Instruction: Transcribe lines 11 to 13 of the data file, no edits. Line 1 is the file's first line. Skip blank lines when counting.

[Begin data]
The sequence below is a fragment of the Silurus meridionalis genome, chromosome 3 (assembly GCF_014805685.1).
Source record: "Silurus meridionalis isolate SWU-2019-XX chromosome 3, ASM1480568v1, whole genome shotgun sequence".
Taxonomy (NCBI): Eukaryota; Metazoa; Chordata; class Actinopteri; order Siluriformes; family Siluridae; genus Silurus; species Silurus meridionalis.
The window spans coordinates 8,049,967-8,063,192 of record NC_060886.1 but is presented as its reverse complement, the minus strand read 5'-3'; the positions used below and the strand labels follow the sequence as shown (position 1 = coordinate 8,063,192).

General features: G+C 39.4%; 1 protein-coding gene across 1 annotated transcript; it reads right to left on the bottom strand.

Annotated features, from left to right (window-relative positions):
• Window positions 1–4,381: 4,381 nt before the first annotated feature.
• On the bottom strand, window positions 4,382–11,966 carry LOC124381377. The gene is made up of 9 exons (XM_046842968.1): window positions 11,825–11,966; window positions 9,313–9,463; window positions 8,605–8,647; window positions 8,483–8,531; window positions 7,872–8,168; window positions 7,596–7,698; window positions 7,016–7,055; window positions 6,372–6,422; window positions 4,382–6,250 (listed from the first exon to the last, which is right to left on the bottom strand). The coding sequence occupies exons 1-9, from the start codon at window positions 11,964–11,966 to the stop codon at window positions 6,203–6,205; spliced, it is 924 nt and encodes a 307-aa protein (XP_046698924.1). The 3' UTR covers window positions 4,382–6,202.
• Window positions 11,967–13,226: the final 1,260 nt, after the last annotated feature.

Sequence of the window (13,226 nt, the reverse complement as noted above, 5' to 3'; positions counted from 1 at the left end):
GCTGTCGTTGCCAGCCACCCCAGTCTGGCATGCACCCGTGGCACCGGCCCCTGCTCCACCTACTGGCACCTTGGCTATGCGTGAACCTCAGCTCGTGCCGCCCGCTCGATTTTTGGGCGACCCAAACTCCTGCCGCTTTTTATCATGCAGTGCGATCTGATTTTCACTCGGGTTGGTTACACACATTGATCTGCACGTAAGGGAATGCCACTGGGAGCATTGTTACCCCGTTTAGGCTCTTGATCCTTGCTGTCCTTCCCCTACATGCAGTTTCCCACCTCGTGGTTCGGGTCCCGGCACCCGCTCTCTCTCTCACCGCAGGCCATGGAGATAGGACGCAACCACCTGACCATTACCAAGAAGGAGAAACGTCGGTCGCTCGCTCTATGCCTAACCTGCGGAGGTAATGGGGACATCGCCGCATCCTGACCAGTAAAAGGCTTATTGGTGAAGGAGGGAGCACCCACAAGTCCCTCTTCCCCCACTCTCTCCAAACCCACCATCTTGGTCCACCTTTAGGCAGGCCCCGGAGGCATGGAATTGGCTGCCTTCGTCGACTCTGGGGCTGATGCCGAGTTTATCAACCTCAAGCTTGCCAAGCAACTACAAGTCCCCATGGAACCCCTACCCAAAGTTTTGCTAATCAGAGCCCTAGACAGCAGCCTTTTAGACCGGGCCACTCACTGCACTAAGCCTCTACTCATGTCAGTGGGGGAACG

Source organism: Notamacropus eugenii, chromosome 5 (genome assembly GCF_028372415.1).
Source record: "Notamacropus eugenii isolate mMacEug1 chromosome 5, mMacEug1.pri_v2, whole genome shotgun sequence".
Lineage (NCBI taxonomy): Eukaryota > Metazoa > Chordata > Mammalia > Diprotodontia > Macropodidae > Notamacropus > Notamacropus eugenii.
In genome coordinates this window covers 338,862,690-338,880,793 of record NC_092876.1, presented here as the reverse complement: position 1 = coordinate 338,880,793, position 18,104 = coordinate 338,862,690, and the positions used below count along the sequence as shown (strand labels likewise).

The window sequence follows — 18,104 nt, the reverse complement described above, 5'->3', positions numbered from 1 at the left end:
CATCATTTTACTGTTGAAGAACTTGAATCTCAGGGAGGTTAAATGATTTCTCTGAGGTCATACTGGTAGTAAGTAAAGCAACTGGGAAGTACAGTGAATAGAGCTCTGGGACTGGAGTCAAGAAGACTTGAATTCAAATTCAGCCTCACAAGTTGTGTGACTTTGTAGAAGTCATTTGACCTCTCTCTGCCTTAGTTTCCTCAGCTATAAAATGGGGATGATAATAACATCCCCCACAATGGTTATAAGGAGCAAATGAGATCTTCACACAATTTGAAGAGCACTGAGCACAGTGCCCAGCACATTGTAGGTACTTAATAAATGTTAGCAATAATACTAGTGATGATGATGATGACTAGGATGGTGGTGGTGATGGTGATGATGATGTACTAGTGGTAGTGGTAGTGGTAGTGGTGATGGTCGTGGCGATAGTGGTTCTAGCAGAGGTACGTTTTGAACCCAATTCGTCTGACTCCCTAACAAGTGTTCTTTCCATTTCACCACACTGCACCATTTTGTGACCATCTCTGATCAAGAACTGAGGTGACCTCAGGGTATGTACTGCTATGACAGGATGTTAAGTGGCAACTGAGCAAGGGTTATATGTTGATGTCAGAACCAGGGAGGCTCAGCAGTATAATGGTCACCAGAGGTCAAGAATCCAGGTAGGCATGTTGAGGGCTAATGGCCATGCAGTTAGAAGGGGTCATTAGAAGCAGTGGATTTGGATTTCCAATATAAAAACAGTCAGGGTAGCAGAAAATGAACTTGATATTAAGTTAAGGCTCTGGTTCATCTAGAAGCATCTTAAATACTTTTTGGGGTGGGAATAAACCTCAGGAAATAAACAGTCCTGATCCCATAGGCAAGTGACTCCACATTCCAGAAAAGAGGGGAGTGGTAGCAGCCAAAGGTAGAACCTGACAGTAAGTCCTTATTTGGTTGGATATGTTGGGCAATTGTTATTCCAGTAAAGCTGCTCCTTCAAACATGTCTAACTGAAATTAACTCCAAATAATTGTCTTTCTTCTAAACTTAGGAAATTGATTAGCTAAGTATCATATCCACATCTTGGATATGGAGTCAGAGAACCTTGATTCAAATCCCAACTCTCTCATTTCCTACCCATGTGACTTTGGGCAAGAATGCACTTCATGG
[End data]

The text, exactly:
GCTGTCGTTGCCAGCCACCCCAGTCTGGCATGCACCCGTGGCACCGGCCCCTGCTCCACCTACTGGCACCTTGGCTATGCGTGAACCTCAGCTCGTGCCGCCCGCTCGATTTTTGGGCGACCCAAACTCCTGCCGCTTTTTATCATGCAGTGCGATCTGATTTTCACTCGGGTTGGTTACACACATTGATCTGCACGTAAGGGAATGCCACTGGGAGCATTGTTACCCCGTTTAGGCTCTTGATCCTTGCTGTCCTTCCCCTACATGCAGTTTCCCACCTCGTGGTTCGGGTCCCGGCACCCGCTCTCTCTCTCACCGCAGGCCATGGAGATAGGACGCAACCACCTGACCATTACCAAGAAGGAGAAACGTCGGTCGCTCGCTCTATGCCTAACCTGCGGAGGTAATGGGGACATCGCCGCATCCTGACCAGTAAAAGGCTTATTGGTGAAGGAGGGAGCACCCACAAGTCCCTCTTCCCCCACTCTCTCCAAACCCACCATCTTGGTCCACCTTTAGGCAGGCCCCGGAGGCATGGAATTGGCTGCCTTCGTCGACTCTGGGGCTGATGCCGAGTTTATCAACCTCAAGCTTGCCAAGCAACTACAAGTCCCCATGGAACCCCTACCCAAAGTTTTGCTAATCAGAGCCCTAGACAGCAGCCTTTTAGACCGGGCCACTCACTGCACTAAGCCTCTACTCATGTCAGTGGGGGAACG

Source organism: Notamacropus eugenii, chromosome 5 (genome assembly GCF_028372415.1).
Source record: "Notamacropus eugenii isolate mMacEug1 chromosome 5, mMacEug1.pri_v2, whole genome shotgun sequence".